Over the holidays I went to my friend’s wedding. He is the first of my friends to get married and had only proposed to his girlfriend just two months earlier.
The news came via an Instagram post showing a photo collage of him down on one knee, a photo of the glistening ring and another of their two beaming smiles. My friend was 25 and his wife was 21 when they were wed. I’d be lying if I said that it didn’t make me nervous. If people around me are pairing up and settling down then where does that leave me?
I have nothing against their marriage — they’re happy, in love and I don’t doubt that they’re perfect for each other. But growing up, I thought marriage was something you didn’t think about until you were in your late 20s, at least. Although, I don’t know why I would assume that since I come from generations of young brides. My mom was 22 and her mother was 21 when they tied the knot.
“I honestly felt she was different from anyone I’ve ever met,” Richard said. “I’ve never had that feeling before.”
His new wife, Jasmine Campos, agreed. “It sounds so cliché but you just know,” she said. “Everyone else pales in comparison.”
Their blissful marriage happened fast. They dated for about a year before Richard proposed. They were married two months later. Aside from questioning whether Jasmine was pregnant, which she said she’s not, people were supportive of their decision.
“People are shocked when they find out we’re married — we look young. But once they get to know us, they get it,” Richard said.
As someone who does know Richard and Jasmine well, I can back this up. But being a perfectly matched couple doesn’t guarantee smooth sailing.
“We’re both still growing as people, and I think that’s the only challenge,” Jasmine said. “We still have goals to meet, so we have to work towards them together.”
“But that’s also a benefit,” Richard chimed in. “So the challenges have benefits too.”
As of 2008, Statistics Canada stopped tracking national marriage and divorce rates in an effort to save money.
Research done by a sociologist at the University of Utah states that as of 2010, couples that get married between their late 20s and early 30s have the lowest risk of divorce.
The study, conducted by Nicholas H. Wolfinger, found that age at the time of marriage has a u-shaped relationship to divorce risk. This indicates that the probability of divorce declines from teenage years through to the late 20s and early 30s, but divorce becomes more likely as the person ages into the late 30s and early 40s.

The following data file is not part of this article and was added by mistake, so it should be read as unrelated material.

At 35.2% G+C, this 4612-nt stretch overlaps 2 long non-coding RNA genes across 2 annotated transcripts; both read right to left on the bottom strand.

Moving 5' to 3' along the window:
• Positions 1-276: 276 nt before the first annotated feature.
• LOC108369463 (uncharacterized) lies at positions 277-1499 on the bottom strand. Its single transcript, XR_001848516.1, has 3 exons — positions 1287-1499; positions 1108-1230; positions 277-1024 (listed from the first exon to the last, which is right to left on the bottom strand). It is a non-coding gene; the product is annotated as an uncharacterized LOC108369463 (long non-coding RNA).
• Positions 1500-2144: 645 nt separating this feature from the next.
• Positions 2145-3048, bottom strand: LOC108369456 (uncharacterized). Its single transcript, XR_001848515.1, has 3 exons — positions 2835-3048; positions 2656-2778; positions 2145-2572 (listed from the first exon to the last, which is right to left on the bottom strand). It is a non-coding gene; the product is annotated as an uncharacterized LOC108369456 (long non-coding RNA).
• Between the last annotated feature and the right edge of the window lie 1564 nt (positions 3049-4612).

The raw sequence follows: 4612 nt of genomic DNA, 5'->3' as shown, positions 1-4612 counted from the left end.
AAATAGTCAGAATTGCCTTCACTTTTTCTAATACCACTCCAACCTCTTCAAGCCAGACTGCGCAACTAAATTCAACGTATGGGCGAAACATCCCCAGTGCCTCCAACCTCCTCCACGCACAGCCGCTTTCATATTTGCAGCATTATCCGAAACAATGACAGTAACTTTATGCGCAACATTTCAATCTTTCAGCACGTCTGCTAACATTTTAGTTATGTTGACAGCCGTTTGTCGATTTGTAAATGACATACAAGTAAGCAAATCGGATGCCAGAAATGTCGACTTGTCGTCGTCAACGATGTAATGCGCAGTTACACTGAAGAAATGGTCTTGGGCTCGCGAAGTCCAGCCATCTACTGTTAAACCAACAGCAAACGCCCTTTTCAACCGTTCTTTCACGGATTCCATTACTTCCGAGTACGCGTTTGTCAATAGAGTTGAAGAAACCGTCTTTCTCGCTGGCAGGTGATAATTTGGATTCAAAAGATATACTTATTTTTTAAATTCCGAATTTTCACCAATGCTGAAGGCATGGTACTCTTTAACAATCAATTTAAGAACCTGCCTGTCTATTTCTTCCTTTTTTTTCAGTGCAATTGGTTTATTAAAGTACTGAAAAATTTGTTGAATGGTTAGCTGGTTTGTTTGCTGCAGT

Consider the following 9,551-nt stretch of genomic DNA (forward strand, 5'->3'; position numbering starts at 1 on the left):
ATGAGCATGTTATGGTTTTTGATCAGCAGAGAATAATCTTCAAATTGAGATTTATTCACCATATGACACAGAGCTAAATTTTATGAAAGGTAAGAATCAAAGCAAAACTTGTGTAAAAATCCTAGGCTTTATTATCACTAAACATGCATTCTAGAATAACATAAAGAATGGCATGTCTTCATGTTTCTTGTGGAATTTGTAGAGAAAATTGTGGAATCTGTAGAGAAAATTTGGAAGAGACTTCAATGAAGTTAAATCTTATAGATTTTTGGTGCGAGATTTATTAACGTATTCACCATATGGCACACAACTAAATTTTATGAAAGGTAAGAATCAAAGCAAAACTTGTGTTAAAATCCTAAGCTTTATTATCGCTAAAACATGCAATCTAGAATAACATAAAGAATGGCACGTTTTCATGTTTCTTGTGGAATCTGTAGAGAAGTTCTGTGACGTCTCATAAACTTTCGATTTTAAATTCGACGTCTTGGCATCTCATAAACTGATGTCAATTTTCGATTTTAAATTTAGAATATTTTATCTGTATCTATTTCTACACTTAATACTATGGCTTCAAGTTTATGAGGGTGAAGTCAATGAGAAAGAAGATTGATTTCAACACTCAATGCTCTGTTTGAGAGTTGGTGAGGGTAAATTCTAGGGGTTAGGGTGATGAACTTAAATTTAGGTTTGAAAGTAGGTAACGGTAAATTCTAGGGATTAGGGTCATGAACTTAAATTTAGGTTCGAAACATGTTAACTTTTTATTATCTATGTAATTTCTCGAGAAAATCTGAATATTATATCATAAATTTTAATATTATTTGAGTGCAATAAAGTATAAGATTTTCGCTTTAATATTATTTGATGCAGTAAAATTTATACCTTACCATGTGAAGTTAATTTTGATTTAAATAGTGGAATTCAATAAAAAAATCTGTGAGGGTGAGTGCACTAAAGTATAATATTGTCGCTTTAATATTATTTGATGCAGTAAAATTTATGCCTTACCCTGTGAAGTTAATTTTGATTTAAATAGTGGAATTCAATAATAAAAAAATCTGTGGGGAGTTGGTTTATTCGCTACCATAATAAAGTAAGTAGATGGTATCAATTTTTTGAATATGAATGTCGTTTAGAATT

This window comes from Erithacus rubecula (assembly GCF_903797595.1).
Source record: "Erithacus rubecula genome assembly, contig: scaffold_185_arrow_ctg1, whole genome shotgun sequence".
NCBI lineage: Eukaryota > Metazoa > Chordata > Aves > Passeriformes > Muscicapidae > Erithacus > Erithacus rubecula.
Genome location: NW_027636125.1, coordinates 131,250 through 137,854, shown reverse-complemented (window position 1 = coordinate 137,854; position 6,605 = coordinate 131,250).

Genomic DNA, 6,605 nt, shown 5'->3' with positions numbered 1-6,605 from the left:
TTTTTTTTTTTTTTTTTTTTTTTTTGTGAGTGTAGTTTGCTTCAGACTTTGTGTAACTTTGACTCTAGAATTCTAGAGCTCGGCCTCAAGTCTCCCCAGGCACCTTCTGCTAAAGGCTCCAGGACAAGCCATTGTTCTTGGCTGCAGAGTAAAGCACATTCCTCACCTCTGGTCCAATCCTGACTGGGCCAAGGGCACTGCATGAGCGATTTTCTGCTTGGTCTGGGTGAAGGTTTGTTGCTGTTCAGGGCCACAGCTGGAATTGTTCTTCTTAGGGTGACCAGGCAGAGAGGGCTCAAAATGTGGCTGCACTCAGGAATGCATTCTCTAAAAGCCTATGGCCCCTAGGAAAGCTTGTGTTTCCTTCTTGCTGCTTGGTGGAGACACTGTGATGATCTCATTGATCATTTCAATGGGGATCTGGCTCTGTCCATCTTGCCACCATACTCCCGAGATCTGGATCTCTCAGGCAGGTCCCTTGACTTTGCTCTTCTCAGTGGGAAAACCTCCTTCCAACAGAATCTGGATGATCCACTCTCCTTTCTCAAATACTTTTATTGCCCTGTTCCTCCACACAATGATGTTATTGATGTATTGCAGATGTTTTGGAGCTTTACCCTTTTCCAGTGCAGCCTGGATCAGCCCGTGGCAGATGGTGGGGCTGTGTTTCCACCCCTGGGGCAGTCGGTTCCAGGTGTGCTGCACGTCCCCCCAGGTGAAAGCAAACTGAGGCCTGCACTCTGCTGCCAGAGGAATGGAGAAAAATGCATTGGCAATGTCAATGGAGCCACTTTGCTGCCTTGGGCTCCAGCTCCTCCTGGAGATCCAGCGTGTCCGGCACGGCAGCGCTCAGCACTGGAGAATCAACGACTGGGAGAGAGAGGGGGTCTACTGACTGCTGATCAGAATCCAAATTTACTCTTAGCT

This is worthy to note because, as Wolfinger says, this marks a departure from previous trends and beliefs that the older the couple, the lower the chances of divorce. It appears that there’s actually a window that stats show is ideal for a marriage that’s going to last.
Weddingbells magazine’s latest annual reader survey evaluated over 2,000 Canadian brides and the results show that the average age of brides is 30 — almost a decade older than Jasmine. And yes, we might think a 10-year period would give Jasmine more time to explore the world on her own. However, the benefit, according to Richard, is that he can show her new things and experience them with her, and vice versa. They haven’t stopped growing, they’ve just made a decision to grow together.
Richard posted a photo after the wedding and his caption opened my eyes to how he really felt:
“‘Marrying young is not the end of my freedom. It means I want to travel and see the world but with her by my side. It means I still like drinking in bars and dancing at clubs but stumbling home with her at 4 a.m. It means I know that I want to kiss just those lips every morning and night before bed.’ IT WAS THE BIGGEST DAY OF MY LIFE! I married my best friend.”
After doing all this research and looking at all these statistics, it’s become clear that for young people the question of when to marry involves more than just a number. As the years go by, I guess the most important thing to consider is: what will feed our well-being and happiness.
If you’re ready to get married at 21, go for it. If not, maybe there’s something worth waiting for.
We asked Ryerson student’s their thoughts about marrying young. Click through the gallery to see what they had to say:
This article was published in the print edition of the Ryersonian on Sept. 27, 2016.